Like Music from a distant room: relating to history through cinema

by Misho Antadze

Research & project

Misho’s research at the film academy started off from exploring the concept of atmosphere through film, changed into ghost and ruins, and arrived at its final, specific focus: the relationship of film and history.

The final project took two distinct shapes, as a feature-length film, Ozymandias (in progress), and a research publication titled Like Music from a Distant Room: Relating to History Through Film containing various essays, not all of them about cinema. Ozymandias was filmed in Georgia, in November 2019, and is an attempt at confronting history through observing the various commemorative monuments to Stalin’s rule. In Ozymandias, looking is an act of confronting guilt and history. It remains a work in progress, but the latest cut will be screened at the exam and Artistic Research week.

The research publication is made up of three folders that contain essays on subjects that relate to the subject matter of the film, but also to history and film history in general. Like Music from a Distant Room proposes that the subjects of film and history are inseparable, and function similarly to each other.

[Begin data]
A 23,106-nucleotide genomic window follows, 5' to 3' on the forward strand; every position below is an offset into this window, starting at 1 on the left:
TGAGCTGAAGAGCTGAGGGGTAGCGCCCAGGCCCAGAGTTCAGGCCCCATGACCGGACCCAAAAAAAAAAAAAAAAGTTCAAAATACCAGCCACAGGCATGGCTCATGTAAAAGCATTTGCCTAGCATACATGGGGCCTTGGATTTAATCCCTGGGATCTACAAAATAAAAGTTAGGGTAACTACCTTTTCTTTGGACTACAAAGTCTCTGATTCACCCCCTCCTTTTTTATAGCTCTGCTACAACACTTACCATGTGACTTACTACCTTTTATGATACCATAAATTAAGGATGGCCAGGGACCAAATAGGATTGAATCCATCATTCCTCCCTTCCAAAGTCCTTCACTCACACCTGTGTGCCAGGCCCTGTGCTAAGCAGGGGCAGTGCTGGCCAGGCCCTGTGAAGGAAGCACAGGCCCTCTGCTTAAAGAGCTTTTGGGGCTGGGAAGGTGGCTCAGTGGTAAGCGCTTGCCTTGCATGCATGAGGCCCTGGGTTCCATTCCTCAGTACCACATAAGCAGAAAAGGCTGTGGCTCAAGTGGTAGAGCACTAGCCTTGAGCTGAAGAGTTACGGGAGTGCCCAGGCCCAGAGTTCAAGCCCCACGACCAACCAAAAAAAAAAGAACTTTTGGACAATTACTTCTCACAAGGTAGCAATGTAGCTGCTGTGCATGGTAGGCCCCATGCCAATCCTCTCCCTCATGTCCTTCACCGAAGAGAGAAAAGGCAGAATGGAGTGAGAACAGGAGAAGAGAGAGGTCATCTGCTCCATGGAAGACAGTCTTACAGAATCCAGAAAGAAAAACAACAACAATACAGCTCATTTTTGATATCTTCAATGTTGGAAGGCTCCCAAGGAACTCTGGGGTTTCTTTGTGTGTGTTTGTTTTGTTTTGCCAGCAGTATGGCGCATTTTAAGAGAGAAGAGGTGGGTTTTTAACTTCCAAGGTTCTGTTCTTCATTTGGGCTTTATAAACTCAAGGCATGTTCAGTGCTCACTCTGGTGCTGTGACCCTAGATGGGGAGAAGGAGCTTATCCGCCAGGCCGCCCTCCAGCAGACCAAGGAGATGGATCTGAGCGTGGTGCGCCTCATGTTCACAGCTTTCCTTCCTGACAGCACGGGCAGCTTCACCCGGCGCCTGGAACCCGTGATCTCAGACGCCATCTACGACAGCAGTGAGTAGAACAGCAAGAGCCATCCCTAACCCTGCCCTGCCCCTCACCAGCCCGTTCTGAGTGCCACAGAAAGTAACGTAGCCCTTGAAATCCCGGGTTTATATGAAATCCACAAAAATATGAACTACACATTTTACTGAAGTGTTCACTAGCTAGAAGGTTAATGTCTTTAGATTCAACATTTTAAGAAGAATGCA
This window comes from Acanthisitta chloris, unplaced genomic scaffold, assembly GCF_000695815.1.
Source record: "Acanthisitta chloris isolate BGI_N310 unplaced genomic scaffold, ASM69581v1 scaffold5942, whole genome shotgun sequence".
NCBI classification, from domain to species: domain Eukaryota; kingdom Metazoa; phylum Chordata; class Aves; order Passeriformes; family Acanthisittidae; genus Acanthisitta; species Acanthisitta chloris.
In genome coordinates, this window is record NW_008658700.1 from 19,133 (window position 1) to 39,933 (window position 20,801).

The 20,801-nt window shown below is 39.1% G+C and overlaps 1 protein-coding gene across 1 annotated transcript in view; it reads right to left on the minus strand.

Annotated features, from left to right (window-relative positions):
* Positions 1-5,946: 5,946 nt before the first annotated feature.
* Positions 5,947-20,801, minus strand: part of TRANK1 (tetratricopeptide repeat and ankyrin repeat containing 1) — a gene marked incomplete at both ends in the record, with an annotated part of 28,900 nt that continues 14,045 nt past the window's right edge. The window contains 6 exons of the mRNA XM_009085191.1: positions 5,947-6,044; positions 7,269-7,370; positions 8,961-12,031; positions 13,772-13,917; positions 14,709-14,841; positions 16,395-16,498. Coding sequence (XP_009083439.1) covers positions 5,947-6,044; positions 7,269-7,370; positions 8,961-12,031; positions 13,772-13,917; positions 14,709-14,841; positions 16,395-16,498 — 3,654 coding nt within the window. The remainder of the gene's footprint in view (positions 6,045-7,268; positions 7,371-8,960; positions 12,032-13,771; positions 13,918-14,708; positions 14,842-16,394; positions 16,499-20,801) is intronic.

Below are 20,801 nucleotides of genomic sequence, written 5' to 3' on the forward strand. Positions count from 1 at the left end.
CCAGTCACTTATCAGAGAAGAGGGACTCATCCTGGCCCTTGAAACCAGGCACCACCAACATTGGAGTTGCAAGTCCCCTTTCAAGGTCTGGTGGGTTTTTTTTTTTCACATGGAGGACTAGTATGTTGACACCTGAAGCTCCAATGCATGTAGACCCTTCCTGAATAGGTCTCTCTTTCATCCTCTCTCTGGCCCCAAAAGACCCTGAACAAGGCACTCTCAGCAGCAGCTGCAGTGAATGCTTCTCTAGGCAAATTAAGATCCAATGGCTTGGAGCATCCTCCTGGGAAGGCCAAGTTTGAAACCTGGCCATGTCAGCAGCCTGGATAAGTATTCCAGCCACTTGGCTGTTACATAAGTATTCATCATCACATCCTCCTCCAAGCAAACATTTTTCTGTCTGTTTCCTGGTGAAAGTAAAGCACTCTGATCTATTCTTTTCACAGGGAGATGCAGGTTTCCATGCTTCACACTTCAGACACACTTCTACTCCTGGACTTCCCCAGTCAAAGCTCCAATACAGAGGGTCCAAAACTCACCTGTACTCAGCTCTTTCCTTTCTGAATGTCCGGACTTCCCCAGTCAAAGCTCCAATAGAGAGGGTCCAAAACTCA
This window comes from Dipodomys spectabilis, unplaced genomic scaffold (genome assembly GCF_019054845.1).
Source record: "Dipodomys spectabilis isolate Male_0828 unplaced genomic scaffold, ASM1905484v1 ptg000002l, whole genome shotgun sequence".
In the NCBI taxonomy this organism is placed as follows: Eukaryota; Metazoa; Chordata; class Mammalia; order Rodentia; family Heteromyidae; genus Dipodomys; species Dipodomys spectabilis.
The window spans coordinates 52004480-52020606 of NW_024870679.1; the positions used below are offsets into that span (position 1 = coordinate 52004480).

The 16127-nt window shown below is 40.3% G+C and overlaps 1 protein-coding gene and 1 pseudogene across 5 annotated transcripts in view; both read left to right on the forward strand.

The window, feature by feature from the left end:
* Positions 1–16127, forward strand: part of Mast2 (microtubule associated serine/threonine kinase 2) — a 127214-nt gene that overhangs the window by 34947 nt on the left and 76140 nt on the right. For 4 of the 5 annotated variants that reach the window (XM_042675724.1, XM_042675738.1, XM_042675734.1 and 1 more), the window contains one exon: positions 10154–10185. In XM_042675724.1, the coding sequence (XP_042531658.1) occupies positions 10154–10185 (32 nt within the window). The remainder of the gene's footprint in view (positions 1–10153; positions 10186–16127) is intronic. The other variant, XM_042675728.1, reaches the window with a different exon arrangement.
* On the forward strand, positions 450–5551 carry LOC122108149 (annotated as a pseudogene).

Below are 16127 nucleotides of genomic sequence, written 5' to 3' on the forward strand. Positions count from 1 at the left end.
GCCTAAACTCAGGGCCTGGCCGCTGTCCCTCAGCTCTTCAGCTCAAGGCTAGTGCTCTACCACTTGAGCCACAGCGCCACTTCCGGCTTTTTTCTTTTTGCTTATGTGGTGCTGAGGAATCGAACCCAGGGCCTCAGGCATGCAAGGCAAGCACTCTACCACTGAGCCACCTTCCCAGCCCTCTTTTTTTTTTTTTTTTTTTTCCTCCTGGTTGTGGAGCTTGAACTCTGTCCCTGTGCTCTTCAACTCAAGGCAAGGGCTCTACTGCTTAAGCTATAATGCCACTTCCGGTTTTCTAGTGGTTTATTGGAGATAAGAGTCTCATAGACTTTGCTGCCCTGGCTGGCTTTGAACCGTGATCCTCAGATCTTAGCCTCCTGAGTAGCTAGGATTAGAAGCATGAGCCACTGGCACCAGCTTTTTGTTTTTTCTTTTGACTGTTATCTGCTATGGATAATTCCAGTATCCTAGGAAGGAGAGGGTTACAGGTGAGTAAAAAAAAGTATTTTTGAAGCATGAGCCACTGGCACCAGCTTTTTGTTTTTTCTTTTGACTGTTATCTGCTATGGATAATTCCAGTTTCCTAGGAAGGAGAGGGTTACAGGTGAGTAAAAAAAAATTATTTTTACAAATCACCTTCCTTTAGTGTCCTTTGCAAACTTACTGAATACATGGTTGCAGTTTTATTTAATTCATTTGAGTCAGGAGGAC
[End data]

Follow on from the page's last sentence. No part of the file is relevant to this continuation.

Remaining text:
Looking and listening, historical sensation, landscapes, ghosts, post-Soviet histories.
Misho Antadze

Misho Antadze

Master of Film

Misho Antadze (b. 1993) is a filmmaker and artistic researcher from Tbilisi, Georgia. He holds a BFA in Film/Video from CalArts, where he studied 2011-2015. As a student, he made his first feature, The Many Faces of Comrade Gelovani, which went on to premiere at the Viennale in 2014. He returned to Georgia where he made his second feature, The Harvest (2019). His work has shown at festivals such as IFFR, Ann Arbor Film Festival, Full Frame Film Festival among othersThe Harvest was awarded at Jeonju International Film Festival and at Palic European Film Festival, and is pending an online screening on e-flux..

Misho weaves threads between film spectatorship, history, film history and his own observational documentary practice, his interest is their intersection. If history is invisible, can it be glimpsed through film? His work explores this question in relation to watching films, thinking about films, making films.  With post-Soviet history as his focus, his work tries to find it in landscapes, overheard conversations, statues and other objects.

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